Take a bright idea from municipalities when you decorate for Christmas.
Ocean City, Maryland puts up an annual Winterfest of Lights display they say uses 90 percent less electricity and is a brighter display because they switched from regular incandescent to LED Christmas lights. LED lights are also safer because they do not get as hot as incandescents -- and they last longer, too. A win, win, win, win.
Who can argue about the benefits of more light for less money, especially when the festive annual event claims to use more than a million Christmas lights in its 58 acres of sculptural displays?
December 1, I had the opportunity to ride the Winterfest Express. What a sight.
Here is what Ocean City has to say about its display:
“The amazing lights at Northside Park are the main attraction, but a ride aboard the Winterfest Express or a stroll down the Boardwalk will allow you to see many unique holiday themed displays that have won national awards in the past. Winterfest 2014 takes place November 21- January 1. Tickets to the Northside Park display are $5 per person and kids 11 & under are free. The event is open Monday-Thursday from 5:30-9:30pm and Friday and Saturday from 5:30-10:30pm.”
Ocean City isn’t the only place saving money operating holiday displays. The Great Smoky Mountain Winterfest in Tennessee says it spent $32,000 operating its light displays.
Energy Efficiency Pros used holiday lighting as the jumping off point to describe how communities are saving money by going with LED lighting for more than the holidays:
"The cost of running traditional, commercial lights that are designed to brighten up fields and outdoor venues can be substantial.
WinterFest In The Smokies The cities and towns throughout the Smoky Mountains in Tennessee come together to host the annual Smoky Mountain Winterfest. They welcome people from throughout the region to come and view spectacular displays of Christmas cheer and holiday fun. The price tag for the communities as a whole, however, ran up more than $32,000 to run just the holiday lights and extra illumination for the different events. The vast expanse and wide territory that the related activities cover mean that the bill adds up quickly as simultaneous events take place throughout the interconnected festival. Their solution to the ongoing problem is an excellent example for Scottsdale to follow.
Changing Out Old Christmas Lights For Beautiful New Twinklers Sevier County in Tennessee opted to switch from old lighting fixtures to new, energy efficient LED alternatives for everything from the big fixtures that light outdoor locations to the smaller options like Christmas decorations and twinkling lights. The adjustment in total cost the county $1.2 million, but the change will pay off all year long. While the Christmas lights may be stored for much of the year, the rest of the lighting elements will remain and offer a return on investment during other seasons.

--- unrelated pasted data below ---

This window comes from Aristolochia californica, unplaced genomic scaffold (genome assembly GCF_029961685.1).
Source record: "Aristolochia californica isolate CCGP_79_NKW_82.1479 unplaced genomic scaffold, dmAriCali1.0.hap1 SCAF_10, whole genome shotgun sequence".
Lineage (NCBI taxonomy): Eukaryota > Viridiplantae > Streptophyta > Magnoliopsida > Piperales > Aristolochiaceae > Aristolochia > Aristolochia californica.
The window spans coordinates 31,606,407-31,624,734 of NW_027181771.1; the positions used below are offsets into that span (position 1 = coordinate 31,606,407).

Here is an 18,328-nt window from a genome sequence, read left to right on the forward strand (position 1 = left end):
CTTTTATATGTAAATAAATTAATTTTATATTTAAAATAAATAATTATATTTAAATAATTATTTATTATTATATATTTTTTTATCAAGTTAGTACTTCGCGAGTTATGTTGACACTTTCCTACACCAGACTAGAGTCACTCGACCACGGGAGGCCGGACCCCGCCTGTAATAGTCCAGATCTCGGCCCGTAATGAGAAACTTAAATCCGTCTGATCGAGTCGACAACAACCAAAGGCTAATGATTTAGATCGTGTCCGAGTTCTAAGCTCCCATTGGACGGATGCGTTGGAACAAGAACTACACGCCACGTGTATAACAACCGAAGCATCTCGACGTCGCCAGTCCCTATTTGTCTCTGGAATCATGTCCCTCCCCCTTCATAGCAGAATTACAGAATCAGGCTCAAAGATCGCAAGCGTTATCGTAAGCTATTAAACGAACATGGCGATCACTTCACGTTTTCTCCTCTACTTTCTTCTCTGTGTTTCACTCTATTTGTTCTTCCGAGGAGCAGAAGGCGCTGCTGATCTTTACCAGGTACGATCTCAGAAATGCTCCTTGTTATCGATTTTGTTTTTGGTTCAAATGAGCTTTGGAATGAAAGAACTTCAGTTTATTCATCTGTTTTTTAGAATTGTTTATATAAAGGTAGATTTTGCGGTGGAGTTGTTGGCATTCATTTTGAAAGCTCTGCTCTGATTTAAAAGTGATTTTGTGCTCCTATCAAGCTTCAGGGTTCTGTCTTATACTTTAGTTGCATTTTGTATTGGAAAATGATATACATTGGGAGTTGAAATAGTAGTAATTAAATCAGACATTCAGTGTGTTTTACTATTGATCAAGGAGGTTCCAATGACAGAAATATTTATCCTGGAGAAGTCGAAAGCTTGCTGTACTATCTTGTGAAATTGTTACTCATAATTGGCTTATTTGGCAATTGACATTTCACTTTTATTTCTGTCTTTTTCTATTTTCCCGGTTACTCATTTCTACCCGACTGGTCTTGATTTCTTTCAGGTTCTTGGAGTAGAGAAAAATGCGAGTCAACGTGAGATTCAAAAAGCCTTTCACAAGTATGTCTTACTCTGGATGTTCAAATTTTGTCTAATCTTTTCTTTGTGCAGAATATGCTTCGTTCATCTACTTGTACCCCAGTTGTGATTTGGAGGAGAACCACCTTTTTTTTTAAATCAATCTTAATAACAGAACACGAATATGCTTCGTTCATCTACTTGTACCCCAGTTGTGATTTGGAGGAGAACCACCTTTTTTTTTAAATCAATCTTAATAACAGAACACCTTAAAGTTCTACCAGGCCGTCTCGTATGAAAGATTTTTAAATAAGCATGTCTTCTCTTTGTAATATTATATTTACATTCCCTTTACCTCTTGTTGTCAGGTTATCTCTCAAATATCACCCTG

The Winterfest savings are expected to be huge, especially if you consider that the City of Gatlinburg, Tennessee has already reported more than a 75 percent drop in lighting bills since the new fixtures were installed. City officials indicated that previous lighting bills for the city at this time would top more than $68,000. Now, they’re less than $10,000. That’s a huge difference for taxpayers, and it has provided more funds for the towns to invest in the events. As a result, attendance is higher as people come out in larger groups to enjoy what Winterfest has to offer from all areas of the Smoky Mountains.
Safer For The Environment And People One of the most valuable advantages of the switch to LED lights, beyond the inherent cost savings, is the safety factor that has increased substantially. LED bulbs do not get as hot as traditional, incandescent alternatives, and that means that officials do not have to worry about people getting burned on the bulbs regardless of where they are placed. Additionally, the bulbs are less likely to shatter in the way that older options did, and that means that they are easier to store. Maintenance teams will not run in to issues with burst bulbs and broken glass that can be dangerous when pulling items out of storage. Instead, they can put the long-lasting bulbs up for the last two months of the year and then store them safely. The options are also so long lasting that there’s a chance that when the groundskeeper’s grandchildren are old enough to maintain the grounds for Winterfest, the same holiday bulbs will be still in operation."
And here is another visitor's video from last year aboard the Winterfest Express.